The Synagogue of Susiya

 

The Synagogue of Susiya (Randyjw; August 23, 2016)

 

Inland to the northern tip of the Dead Sea lies the rolling hills of the Sh’felah, the mountainous grouping assigned to the tribe of Judah, bordering the allocated land of the tribe of Benjamin. Known in Hebrew as “Yehudah”, from which the English word “Jewish” is derived, and in English as “Judaea”, this area is also home to the mountains of Jerusalem, further northward, which is the location of the Har HaBayit, the Mount of the Home, where the Holy Temple was built.

 

Israel’s second King, David, initially set his seat of power at Hevron, and moved the Ark of the Covenant around many times before making Jerusalem its final resting place. Other of Israel’s kings did so, as well, establishing synagogues all throughout the various regions of the land.

 

One of its beautiful synagogues is found at Susiya, and its construction, according to archaeologist Jodi Magness, at the 4th-5th century, is rife with Jewish symbolism, including the menorah (candelabra), the lulav (branch), the etrog (type of a citrus lemon), deer, and rams in the tesserae of its floor and in the sculpting of its stone structures.

 

Part of it has been moved to the Israel Museum, where it has been recreated for view. The Jewish Press lists it as its August 21st feature and photo of the day, which you can see, here:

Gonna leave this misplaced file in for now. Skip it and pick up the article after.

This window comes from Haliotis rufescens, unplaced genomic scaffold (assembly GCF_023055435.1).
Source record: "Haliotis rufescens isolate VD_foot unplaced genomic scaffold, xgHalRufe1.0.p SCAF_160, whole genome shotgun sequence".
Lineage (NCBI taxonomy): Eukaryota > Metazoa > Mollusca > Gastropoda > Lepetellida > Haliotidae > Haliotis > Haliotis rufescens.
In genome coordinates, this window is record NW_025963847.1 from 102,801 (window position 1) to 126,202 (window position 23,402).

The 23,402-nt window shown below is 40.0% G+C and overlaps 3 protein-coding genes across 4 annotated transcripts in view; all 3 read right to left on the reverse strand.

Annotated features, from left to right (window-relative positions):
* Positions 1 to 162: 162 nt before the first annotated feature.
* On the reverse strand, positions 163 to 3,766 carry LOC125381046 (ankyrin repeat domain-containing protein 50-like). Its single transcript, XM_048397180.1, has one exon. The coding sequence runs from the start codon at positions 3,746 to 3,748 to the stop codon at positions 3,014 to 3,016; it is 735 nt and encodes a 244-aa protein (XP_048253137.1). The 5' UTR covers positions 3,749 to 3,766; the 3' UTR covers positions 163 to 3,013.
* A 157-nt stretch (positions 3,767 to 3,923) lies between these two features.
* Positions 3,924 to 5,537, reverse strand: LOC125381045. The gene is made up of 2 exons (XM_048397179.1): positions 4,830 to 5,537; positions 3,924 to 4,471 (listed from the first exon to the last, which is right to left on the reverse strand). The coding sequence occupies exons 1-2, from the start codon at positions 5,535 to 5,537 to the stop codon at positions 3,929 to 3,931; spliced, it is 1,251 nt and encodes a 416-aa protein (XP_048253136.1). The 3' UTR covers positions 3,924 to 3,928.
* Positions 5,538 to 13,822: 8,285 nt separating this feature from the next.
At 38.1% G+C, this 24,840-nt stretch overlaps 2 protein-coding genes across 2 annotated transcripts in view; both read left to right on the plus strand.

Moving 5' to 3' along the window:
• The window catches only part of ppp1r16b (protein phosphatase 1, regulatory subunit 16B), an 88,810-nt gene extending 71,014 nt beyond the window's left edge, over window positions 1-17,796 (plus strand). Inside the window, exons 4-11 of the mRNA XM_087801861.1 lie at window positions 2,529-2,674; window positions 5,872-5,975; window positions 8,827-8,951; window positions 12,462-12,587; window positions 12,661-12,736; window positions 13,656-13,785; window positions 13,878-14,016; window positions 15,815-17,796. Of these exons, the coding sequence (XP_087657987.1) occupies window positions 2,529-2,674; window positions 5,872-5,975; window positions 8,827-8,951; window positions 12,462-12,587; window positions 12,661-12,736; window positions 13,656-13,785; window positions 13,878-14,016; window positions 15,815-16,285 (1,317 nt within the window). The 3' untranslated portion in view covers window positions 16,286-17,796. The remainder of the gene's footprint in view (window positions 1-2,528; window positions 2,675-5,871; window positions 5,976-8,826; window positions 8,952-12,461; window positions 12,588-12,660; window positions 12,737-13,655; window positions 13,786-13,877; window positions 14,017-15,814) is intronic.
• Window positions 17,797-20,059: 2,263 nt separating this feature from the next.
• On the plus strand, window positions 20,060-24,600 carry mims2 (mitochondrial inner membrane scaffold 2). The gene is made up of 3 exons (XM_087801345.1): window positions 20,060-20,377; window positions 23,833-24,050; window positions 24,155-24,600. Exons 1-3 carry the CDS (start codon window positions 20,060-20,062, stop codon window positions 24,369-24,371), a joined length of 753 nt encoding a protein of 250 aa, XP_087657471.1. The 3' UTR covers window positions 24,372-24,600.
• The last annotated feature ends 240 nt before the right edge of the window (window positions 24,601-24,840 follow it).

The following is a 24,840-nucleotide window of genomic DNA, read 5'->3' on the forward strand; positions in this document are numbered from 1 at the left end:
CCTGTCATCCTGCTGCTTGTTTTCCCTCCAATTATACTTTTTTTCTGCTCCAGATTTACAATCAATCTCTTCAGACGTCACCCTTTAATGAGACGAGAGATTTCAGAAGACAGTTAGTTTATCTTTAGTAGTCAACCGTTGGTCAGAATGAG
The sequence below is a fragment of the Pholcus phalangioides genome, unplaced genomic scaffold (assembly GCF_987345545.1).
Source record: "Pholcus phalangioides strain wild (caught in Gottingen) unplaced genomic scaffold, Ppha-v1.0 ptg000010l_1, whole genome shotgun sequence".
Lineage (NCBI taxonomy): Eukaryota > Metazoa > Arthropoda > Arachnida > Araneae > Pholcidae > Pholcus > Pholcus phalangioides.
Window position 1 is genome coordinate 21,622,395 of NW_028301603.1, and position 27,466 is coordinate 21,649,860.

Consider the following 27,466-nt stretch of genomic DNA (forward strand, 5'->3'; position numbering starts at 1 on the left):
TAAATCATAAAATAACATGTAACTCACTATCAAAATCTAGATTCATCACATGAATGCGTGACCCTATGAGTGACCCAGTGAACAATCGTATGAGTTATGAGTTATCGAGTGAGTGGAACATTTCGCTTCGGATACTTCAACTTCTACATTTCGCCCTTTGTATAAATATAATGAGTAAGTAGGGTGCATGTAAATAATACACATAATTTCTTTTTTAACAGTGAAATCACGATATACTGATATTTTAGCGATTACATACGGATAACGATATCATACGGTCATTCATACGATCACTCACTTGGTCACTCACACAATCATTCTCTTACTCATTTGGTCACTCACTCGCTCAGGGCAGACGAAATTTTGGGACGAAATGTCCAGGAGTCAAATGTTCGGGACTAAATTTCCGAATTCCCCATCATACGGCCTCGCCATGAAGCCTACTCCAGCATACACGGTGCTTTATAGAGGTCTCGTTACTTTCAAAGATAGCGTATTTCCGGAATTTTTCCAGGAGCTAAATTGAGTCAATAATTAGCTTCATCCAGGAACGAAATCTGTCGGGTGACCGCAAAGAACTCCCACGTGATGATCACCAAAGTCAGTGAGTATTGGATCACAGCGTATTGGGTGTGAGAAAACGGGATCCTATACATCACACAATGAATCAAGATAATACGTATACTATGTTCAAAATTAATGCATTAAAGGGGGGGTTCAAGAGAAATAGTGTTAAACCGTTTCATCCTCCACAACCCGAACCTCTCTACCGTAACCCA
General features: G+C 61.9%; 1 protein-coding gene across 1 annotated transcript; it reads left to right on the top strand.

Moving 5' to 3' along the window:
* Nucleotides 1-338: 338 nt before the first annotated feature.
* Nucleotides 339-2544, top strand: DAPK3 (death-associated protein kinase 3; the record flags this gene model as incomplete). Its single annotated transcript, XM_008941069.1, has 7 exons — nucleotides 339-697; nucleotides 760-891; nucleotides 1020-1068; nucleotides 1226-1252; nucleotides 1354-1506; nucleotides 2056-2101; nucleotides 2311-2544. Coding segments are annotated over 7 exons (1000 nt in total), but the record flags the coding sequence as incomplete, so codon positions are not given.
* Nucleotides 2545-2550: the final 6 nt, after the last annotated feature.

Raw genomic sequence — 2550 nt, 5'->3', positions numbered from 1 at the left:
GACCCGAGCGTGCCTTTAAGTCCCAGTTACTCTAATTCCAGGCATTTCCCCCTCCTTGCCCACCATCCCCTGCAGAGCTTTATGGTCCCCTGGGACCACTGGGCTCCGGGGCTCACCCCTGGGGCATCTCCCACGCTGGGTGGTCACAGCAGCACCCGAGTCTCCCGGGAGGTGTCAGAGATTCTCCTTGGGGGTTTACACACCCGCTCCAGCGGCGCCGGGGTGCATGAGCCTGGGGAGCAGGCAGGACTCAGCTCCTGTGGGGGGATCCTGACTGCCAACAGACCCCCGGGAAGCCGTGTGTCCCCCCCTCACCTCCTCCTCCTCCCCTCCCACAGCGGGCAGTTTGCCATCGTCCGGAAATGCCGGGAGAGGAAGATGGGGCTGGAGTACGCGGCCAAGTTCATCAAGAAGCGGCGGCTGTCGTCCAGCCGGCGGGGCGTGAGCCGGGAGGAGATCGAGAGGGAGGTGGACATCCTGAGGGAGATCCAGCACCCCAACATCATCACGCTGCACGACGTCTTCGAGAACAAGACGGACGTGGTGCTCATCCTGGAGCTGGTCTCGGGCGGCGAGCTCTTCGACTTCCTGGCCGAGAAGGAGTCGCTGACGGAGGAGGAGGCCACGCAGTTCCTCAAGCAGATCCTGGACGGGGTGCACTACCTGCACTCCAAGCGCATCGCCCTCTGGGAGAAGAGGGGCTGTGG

The Jewish Press Staff. “The Ancient Synagogue of Susiya.” Photo of the Day. August 21, 2016:

http://www.jewishpress.com/news/photos/the-ancient-susiya-synagogue/2016/08/21/attachment/susiya-synagogue-in-the-israel-museum-1/

 

Information on archaeological dating provided by Jodi Magness found at Wikipedia.org, “Susya”.

 

Advertisements

3 Comments

Filed under Explore

3 responses to “The Synagogue of Susiya

  1. The archaeological exploration of Israel is fascinating, informs society of what is true (and backs up the Bible), and just gladdens my heart! We tend to think of older cultures as more primitive, but I often feel that we’ve lost a lot of knowledge of ancient arts and science, along the way, never crediting the olden ones their due.

    Liked by 1 person

Comments? Please be nice...

Fill in your details below or click an icon to log in:

WordPress.com Logo

You are commenting using your WordPress.com account. Log Out / Change )

Twitter picture

You are commenting using your Twitter account. Log Out / Change )

Facebook photo

You are commenting using your Facebook account. Log Out / Change )

Google+ photo

You are commenting using your Google+ account. Log Out / Change )

Connecting to %s